• The residents will be required write an internal grant, undertake and publish in a refereed journal an investigational project focused on an aspect of zoological companion animal health in the last quarter of the first year or first half of the second year. The project should have approval from the faculty mentor and Chief of Service. In addition, it is expected that the resident will also publish 2 additional manuscripts that could be retrospective studies, case series or case reports in refereed journals to fulfill the ACZM requirements.
• During the second or third year of the training program, residents must deliver a research presentation at the VMTH House Officer Seminar Day program. They are encouraged to also present at national or international meetings like the annual American Association of Zoological Veterinarians, Association of Avian Veterinarians, Association of Exotic Mammal Veterinarians, or Association of Reptilian and Amphibian Veterinarians conferences.
• The program is designed to provide mentoring and sufficient time to meet these requirements including 8 weeks per year for development of research projects, writing and presentation. Study time for boards and professional development time through outside rotations (e.g. conference attendance, additional rotation in zoological institutions, etc) are included within this period and encouraged once the publication and presentation requirements have been met.
• Mentorship: Each resident will be assigned a primary residency mentor. This faculty member will coordinate with the resident and service faculty the resident activities to meet the requirements to successfully complete the residency program and to credential for the ACZM examination.
• Journal club and rounds: Residents will develop the ability to critically evaluate veterinary literature and will obtain the broad scientific knowledge base. Zoological Companion Animal (1 hour) and Zoo and Wildlife Medicine (1 hour) journal club with faculty are scheduled weekly. Zoological Pathology rounds (1 hour) are held with pathology residents and faculty every two weeks.
• Conferences: Attendance and presentation at a major professional conference such as the Annual Association of Avian Veterinarians, Association of Exotic Mammal Veterinarians, or Association of Reptilian and Amphibian Veterinarians Meetings or American Association of Zoo Veterinarians meeting is encouraged, and funding may be provided from resident training funds to help defray expenses. When scheduling trips, priority is given to second and third year residents when conflicts arise.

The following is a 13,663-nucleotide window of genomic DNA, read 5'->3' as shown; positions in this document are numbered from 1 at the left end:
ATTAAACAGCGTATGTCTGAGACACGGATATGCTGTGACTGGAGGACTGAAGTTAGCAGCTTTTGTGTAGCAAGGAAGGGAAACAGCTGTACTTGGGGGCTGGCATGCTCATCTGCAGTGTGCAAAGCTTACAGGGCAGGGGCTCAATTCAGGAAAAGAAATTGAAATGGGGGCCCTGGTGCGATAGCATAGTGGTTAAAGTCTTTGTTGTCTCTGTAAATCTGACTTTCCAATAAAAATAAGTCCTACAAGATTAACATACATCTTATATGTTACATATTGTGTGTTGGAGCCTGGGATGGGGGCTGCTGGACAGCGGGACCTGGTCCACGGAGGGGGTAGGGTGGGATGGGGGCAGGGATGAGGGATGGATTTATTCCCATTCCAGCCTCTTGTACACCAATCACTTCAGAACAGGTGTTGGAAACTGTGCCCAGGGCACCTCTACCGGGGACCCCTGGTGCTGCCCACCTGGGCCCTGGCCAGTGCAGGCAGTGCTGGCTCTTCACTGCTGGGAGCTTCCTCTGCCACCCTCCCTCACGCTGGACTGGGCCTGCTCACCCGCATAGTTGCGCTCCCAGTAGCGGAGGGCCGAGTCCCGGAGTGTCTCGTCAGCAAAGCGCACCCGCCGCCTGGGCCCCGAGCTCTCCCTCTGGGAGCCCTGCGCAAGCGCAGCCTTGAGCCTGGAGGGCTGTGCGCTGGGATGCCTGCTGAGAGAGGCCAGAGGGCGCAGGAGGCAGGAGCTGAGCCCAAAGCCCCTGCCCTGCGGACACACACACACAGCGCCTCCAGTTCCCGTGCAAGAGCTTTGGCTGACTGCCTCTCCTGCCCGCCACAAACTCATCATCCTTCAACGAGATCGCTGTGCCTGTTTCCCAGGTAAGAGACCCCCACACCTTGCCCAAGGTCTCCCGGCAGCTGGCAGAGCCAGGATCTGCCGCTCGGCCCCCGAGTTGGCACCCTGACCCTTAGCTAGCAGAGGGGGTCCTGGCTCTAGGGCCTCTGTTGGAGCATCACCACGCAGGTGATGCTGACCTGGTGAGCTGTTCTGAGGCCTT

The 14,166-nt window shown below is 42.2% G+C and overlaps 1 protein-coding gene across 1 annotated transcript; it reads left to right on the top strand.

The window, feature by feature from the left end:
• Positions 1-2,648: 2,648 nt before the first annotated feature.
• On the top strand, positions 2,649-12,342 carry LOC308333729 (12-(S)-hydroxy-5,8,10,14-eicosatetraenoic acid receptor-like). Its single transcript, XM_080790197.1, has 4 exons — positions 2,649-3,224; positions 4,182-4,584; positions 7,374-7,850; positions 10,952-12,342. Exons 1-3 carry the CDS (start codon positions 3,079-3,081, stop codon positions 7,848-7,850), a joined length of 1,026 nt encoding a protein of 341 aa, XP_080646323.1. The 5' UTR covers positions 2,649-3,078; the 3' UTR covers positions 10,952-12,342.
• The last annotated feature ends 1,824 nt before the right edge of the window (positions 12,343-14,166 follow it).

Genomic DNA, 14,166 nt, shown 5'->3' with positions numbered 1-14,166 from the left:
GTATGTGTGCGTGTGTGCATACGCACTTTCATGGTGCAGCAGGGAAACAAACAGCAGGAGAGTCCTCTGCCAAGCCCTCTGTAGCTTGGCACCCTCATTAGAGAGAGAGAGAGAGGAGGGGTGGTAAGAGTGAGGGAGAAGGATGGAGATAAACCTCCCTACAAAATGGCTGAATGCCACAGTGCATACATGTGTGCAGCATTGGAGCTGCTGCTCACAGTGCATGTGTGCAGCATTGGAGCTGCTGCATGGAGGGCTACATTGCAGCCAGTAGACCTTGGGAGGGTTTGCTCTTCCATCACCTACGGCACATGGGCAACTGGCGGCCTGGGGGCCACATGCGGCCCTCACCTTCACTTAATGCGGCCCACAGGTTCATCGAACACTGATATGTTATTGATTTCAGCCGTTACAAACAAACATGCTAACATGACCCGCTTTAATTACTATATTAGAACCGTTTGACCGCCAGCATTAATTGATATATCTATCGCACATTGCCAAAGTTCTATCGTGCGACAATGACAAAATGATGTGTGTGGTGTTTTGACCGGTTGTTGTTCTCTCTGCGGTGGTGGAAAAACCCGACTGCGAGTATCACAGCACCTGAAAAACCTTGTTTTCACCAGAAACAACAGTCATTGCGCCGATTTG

• Vacation: The resident is allocated 24 days of paid vacation per year. Vacation is scheduled by the faculty.
• Evaluation: The residents will receive an evaluation after the initial six months of the program, and at the end of the first year. The residents will be evaluated by the faculty once a year in the second and third years. • ACZM credentials application and examination: The resident will be familiarized with the most current ACZM suggested reading list, credentialing and examination requirements (www.aczm.org), and meet the deadlines for the credential application (March of the last year of the residency program) and examination application, in order to sit for the exam at the completion of the program (September- October of the same year if the credentials are accepted).
• Selection will be in accordance with the guidelines of the Veterinary Internship/Residency Matching Program. For application procedures, salary and benefits, and other information about the residency program, please see General Information on the VMTH web site.https://www.vetmed.ucdavis.edu/education/internships-residencies/general-info
• The University of California, Davis, and the Veterinary Medical Teaching Hospital are interested in candidates who are committed to the highest standards of scholarship and professional activities, and to the development of a campus climate that supports equality and diversity.
RESIDENTS IN THIS SPECIALTY MUST BE ABLE TO ARRIVE AT THE HOSPITAL WITHIN 15 MINUTES OF AN EMERGENCY CALL; THEREFORE, RESIDENTS MUST PLAN TO LIVE WITHIN 8 MILES OF THE HOSPITAL.
SPECIAL NOTE: The California Veterinary Medical Board requires all veterinarians working at the University of California, Davis with primary patient care duties to hold a special University license. To obtain this University license, veterinarians that are not licensed in the state of California will be required to take a 3-day course on regionally-important diseases and a short open-book jurisprudence test, in addition to being background checked. The course will be given on-site at the University of California, Davis School of Veterinary Medicine early in the course of your training program (dates to be determined). The cost of licensure will be the responsibility of the trainee (currently $600). This limited license only permits individuals to work in California as veterinarians for University-related practice. If in doubt, please contact the Office of the CVMO for clarification.
This position is a critical position and subject to a background check. Employment is contingent upon successful completion of background investigation including criminal history and identity checks.